For longer stays in the field, boots that can be dried in the field are an absolute must. I won’t buy a winter boot that doesn’t have removable liners, and wool felt liners are the best. Wool liners allow you to dry them by the campfire or wood stove without worrying about damage.
My favorite winter boot is the mukluk style shoe. I appreciate the width of the toe box, the lack of a heel and the feeling of being barefoot. There are mukluks made for both dry and wet conditions. “Dry” mukluks are made from breathable materials that allow moisture to escape, a crucial component of happy feet. “Wet” mukluks sacrifice some breathability, but they’re worth it if you’re going to be walking in puddles or wet snow.
In addition to the foot care mentioned above, I like to “smoke” my feet. Around the fire in the morning or evening, I make sure to keep my feet in the smoke of a campfire and dry them before putting on my socks.
There are tons of tips and tricks to help you prevent frostbite. But perhaps the most important factor is attitude.
It’s easy to ignore what our body is telling us and move on. That’s how I ended up with frostbite on my toes. He was on the History Channel show “Alone,” surviving in the field and competing for a million dollars. It was December and I was in the Northwest Territories living off the land, eating rabbits and tracking porcupines. I spent the day outside doing what I had to do to survive: gathering firewood and checking my line of traps. I could feel my toes being uncomfortably cold and then numb. I knew I only had a few hours of daylight left and I wanted to use it, so I thought I’d warm my feet after dark. By then it was too late; The damage was already done. The medical team had to remove me from the situation to avoid further injury, ending my hopes of winning the competition and a lot of money.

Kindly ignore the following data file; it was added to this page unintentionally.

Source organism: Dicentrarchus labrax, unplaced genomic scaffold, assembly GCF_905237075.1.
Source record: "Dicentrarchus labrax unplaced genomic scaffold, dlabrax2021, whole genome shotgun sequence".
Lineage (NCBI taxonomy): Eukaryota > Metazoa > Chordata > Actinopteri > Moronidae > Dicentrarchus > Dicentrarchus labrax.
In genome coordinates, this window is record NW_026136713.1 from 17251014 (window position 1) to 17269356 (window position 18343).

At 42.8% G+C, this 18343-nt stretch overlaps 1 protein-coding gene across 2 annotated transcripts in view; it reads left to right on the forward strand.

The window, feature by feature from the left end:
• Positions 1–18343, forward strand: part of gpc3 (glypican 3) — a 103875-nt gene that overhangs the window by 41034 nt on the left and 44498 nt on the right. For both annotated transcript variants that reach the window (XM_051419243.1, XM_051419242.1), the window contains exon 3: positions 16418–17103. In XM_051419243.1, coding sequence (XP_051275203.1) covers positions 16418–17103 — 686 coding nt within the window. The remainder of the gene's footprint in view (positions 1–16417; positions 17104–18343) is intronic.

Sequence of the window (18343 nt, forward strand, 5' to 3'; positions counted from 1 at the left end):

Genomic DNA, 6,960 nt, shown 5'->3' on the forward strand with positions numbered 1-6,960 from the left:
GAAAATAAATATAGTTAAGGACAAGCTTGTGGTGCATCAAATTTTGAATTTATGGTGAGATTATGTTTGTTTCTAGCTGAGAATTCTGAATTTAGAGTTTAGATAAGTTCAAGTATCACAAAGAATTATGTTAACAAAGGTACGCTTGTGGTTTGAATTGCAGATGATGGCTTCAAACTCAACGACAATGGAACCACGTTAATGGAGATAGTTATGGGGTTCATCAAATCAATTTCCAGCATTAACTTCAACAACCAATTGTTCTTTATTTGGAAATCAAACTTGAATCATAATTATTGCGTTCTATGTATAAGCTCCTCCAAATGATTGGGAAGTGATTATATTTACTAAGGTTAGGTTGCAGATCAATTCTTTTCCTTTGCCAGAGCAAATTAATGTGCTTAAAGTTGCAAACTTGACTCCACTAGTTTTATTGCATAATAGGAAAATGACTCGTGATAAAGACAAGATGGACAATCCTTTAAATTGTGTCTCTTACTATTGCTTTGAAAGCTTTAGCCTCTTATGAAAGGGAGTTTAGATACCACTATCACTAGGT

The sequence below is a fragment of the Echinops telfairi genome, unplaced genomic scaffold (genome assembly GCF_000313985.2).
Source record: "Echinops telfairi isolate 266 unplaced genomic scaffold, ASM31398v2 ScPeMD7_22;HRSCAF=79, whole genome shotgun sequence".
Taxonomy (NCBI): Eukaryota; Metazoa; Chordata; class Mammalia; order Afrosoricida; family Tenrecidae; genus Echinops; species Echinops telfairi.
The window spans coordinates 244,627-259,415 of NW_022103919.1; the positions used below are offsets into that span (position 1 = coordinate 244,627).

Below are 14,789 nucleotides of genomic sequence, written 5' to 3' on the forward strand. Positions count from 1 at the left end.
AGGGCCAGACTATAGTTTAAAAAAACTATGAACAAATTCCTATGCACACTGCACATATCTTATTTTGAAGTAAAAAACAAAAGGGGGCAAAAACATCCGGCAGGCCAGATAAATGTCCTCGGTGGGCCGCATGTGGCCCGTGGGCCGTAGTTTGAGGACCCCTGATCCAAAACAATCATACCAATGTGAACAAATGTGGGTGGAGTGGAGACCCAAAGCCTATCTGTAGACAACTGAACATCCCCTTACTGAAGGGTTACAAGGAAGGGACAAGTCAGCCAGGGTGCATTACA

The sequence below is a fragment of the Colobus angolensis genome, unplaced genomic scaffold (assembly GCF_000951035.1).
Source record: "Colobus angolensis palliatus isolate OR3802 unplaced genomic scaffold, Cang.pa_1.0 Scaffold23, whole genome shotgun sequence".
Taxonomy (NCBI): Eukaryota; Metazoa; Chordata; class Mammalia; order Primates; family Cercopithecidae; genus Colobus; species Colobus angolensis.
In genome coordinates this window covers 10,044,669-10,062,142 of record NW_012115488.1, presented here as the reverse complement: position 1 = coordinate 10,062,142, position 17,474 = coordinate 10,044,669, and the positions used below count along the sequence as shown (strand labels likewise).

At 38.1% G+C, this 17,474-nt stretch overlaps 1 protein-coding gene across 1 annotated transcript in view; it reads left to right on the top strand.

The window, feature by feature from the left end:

Don’t be the tough guy or girl and ignore numb fingers and toes. Stop and heat them up. Accidents happen and you may find yourself in a situation where warming up is not an option. If there is an option, choose it. It’s not worth the permanent damage that could keep you from enjoying the outdoors in the future. Even if frostbite does not result in amputation, permanent damage can occur. Frozen tissue is permanently sensitive to cold and future freezing injury. You will have to be even more diligent in taking care of your body when it is cold. Frostbite injuries forever change the way you enjoy winter.
When tracking an animal, it is necessary to pay close attention to details and changes in the terrain. We must use all of our perceptual abilities to navigate the landscape. It is equally necessary to turn our consciousness inward. To thrive we need to listen to the signals our body gives us. Frostbite taught me that self-care is a survival skill.
Until next time, may your fingers be greasy and your toes warm.